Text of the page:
“Learning is essential to our success, but learning through travel is just plain fun. Even if you’ve somehow become a pro in your field already, there’s always something new to learn and travelling exposes you to things you wouldn’t normally see at home.” Connor Campbell, 28 year-old foreman at Danik Electric, puts aside time to travel every year in order to appreciate everything life has to offer and utilize his money in a productive manner.

  1. Relax and Recharge.

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Being well-rested and focused is essential to success so that your mind is also being nourished and cared for.

Sleep is not just for the dead. Take the time to get some proper shut-eye every night—a lack of sleep results in lower productivity and a higher chance of sickness.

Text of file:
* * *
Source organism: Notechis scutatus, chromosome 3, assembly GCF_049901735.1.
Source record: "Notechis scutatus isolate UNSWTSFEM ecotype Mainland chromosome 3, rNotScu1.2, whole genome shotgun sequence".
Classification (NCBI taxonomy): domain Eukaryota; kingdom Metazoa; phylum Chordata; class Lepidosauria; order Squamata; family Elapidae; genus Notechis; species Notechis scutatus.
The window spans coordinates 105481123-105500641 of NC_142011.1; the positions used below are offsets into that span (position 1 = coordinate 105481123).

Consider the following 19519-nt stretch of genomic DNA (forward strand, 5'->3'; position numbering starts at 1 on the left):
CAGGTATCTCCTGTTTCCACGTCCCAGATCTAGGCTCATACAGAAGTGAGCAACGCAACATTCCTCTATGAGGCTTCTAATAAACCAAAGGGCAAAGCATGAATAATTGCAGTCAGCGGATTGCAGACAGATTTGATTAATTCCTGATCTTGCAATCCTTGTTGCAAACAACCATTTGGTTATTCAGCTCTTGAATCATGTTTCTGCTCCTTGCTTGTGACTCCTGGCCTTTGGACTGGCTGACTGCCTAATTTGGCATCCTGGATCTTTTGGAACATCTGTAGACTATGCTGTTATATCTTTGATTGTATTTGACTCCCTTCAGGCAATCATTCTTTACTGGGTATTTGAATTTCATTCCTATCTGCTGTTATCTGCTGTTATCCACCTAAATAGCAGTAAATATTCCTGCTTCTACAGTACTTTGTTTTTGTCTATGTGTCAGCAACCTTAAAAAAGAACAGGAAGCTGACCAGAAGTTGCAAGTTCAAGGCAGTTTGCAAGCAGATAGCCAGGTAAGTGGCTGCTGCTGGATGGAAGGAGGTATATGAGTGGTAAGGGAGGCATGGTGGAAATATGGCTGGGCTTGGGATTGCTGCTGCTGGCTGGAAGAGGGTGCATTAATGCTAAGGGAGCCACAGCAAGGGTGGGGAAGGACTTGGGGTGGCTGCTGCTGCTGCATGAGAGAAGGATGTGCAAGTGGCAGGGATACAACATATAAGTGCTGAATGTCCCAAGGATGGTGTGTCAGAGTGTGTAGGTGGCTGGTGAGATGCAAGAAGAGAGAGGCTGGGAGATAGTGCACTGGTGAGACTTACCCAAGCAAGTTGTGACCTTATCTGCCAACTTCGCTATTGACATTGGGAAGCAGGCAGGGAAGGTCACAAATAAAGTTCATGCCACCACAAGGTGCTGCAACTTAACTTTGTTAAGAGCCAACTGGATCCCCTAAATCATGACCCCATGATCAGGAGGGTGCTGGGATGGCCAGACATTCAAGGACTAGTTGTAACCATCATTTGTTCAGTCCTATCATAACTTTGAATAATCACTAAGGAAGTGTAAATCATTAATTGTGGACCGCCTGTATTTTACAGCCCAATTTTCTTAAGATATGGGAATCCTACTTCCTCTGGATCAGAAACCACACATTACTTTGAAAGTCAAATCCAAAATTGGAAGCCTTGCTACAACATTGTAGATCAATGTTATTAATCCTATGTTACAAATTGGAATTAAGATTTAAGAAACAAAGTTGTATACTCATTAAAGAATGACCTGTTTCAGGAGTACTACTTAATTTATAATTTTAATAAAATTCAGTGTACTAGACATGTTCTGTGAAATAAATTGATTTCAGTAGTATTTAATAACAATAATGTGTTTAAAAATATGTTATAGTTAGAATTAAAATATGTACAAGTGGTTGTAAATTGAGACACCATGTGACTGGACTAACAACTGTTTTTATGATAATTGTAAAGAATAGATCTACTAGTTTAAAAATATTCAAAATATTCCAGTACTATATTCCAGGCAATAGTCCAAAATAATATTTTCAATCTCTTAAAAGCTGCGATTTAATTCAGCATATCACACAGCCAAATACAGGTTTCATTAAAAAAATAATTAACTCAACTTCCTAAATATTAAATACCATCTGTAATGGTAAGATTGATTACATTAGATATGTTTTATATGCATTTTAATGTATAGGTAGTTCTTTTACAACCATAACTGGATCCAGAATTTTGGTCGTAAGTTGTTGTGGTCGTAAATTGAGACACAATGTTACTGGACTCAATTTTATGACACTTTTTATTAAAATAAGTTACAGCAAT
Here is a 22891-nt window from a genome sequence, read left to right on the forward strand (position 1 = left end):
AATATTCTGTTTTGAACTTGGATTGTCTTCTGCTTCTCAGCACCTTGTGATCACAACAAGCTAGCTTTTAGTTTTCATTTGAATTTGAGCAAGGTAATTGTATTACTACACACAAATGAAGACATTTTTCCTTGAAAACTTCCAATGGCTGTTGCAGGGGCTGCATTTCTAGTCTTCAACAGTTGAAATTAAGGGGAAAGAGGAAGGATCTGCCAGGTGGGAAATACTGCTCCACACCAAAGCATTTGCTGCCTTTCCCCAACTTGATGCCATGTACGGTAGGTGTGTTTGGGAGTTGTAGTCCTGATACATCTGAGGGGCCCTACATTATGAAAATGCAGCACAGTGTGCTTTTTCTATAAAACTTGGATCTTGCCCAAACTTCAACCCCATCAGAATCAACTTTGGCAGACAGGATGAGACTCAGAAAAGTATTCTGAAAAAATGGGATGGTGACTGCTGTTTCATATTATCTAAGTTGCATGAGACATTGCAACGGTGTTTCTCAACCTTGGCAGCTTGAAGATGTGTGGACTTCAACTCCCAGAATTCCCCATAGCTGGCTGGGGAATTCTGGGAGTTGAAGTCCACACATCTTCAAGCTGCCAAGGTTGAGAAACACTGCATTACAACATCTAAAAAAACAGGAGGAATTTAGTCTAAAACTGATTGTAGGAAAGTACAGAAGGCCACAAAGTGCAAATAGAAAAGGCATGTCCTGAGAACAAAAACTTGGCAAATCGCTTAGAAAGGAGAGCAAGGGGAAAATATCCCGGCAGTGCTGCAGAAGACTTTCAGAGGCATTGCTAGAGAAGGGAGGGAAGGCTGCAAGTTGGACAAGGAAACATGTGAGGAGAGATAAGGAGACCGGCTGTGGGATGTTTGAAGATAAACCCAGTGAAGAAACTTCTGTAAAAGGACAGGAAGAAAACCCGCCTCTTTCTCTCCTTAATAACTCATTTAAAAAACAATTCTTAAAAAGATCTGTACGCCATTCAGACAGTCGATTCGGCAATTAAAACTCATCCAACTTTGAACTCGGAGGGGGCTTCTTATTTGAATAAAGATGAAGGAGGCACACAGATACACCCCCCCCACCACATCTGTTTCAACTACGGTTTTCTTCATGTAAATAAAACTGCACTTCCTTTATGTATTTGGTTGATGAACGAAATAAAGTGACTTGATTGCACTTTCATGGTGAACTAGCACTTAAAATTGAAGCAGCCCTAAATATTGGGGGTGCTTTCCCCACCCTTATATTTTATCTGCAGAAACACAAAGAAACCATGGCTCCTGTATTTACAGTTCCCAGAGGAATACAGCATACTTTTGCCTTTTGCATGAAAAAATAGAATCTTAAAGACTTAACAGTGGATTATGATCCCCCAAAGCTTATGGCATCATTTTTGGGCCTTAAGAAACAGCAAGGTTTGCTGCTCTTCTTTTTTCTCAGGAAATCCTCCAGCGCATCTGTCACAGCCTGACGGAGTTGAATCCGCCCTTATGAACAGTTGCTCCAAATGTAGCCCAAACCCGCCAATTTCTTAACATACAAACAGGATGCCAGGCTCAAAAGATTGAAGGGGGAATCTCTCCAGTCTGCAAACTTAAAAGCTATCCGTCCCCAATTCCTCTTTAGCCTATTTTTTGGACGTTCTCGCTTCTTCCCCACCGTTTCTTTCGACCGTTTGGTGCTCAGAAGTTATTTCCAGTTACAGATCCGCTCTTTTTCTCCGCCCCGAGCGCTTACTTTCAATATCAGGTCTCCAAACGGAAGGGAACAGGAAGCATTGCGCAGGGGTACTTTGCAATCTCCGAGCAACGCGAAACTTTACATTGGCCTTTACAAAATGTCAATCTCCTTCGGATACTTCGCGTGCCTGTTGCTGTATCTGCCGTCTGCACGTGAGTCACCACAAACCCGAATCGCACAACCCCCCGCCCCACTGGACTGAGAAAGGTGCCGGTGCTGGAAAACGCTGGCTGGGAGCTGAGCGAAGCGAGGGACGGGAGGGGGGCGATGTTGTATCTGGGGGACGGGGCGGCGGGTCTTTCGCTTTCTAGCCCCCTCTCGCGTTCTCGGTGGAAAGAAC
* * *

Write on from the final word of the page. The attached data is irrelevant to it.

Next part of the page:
Meditation, yoga, even just a simple bubble bath, are great ways to reconnect with yourself and recharge your batteries.

“Meditating even just 10 minutes a day can help you clear your mind, improve your memory, and reduce stress,” Elyse informs us.

Journaling, drawing, colouring, and musical arts are great ways to unwind and unleash your creative side. Don’t be afraid to embrace any activity that helps relieve stress; there is no wrong answer when it comes to what you need!

But word to the wise, merely doing these things in your spare time does not guarantee success. If you choose to maximize on leisure time, then there is no room for complaints at the lack of accomplishment. However, finding that balance between working and living will help guide you toward a more rewarding professional life—and keep you sane at the same time.